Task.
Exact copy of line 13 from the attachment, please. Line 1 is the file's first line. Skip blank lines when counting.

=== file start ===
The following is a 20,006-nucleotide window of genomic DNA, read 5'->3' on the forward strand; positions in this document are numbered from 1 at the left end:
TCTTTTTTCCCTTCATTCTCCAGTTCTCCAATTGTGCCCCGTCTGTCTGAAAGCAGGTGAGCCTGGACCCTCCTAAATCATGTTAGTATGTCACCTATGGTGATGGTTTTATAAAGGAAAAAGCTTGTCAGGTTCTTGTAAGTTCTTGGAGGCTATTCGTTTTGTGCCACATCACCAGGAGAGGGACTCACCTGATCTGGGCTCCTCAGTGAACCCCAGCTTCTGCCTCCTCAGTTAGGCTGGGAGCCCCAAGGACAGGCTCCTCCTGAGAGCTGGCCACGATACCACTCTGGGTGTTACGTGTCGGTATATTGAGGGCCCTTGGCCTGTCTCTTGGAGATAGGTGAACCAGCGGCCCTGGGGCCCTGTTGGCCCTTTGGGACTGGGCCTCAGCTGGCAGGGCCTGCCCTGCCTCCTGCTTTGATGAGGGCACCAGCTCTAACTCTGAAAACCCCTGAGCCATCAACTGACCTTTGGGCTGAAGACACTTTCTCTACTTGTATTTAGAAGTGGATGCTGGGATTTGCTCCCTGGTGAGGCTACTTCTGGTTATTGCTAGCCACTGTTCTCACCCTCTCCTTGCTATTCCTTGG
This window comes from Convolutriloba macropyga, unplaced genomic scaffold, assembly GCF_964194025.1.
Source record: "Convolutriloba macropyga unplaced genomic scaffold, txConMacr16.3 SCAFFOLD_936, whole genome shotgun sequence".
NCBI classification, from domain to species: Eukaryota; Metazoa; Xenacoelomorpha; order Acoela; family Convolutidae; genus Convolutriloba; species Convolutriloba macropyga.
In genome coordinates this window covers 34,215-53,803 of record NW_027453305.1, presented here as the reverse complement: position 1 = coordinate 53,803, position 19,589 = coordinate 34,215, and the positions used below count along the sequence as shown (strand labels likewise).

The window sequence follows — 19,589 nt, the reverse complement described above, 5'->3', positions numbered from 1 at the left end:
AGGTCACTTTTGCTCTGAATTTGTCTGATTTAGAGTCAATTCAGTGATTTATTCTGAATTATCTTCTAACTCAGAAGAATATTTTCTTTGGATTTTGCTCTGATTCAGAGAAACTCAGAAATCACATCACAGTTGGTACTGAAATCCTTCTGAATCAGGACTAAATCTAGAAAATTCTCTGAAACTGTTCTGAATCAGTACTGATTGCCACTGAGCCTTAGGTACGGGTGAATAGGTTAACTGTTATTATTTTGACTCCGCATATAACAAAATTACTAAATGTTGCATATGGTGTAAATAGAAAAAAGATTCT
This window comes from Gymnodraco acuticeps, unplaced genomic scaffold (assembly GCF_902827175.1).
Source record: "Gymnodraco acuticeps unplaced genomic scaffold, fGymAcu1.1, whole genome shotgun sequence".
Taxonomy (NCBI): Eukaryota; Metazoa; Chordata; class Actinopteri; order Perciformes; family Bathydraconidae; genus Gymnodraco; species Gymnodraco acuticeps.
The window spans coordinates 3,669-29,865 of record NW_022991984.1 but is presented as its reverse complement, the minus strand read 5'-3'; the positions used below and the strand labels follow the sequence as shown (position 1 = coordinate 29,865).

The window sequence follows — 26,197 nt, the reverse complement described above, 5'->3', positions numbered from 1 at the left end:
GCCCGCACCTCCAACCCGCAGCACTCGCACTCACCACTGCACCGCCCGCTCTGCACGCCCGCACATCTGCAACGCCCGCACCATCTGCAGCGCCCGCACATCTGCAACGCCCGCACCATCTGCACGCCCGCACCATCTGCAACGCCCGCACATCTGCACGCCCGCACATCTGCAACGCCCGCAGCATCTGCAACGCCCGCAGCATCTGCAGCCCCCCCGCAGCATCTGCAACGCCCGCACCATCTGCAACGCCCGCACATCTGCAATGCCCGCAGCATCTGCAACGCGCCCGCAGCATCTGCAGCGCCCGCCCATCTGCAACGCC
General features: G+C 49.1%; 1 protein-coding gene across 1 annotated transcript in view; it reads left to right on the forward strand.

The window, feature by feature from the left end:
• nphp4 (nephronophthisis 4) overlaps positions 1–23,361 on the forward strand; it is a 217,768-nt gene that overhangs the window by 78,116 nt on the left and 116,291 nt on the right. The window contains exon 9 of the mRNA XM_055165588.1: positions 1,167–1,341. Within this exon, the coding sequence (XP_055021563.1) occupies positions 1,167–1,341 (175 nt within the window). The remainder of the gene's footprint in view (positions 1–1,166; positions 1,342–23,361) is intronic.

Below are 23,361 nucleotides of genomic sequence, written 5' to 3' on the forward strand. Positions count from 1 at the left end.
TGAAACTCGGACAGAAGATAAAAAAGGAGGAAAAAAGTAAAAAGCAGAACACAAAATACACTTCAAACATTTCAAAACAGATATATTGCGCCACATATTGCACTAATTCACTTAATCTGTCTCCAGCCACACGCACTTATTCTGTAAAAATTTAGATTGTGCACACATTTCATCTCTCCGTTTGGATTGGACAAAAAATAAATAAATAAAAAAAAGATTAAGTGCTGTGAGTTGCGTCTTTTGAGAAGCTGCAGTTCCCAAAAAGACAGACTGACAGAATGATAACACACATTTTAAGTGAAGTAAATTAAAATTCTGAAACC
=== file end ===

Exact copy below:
The window sequence follows — 26,197 nt, the reverse complement described above, 5'->3', positions numbered from 1 at the left end: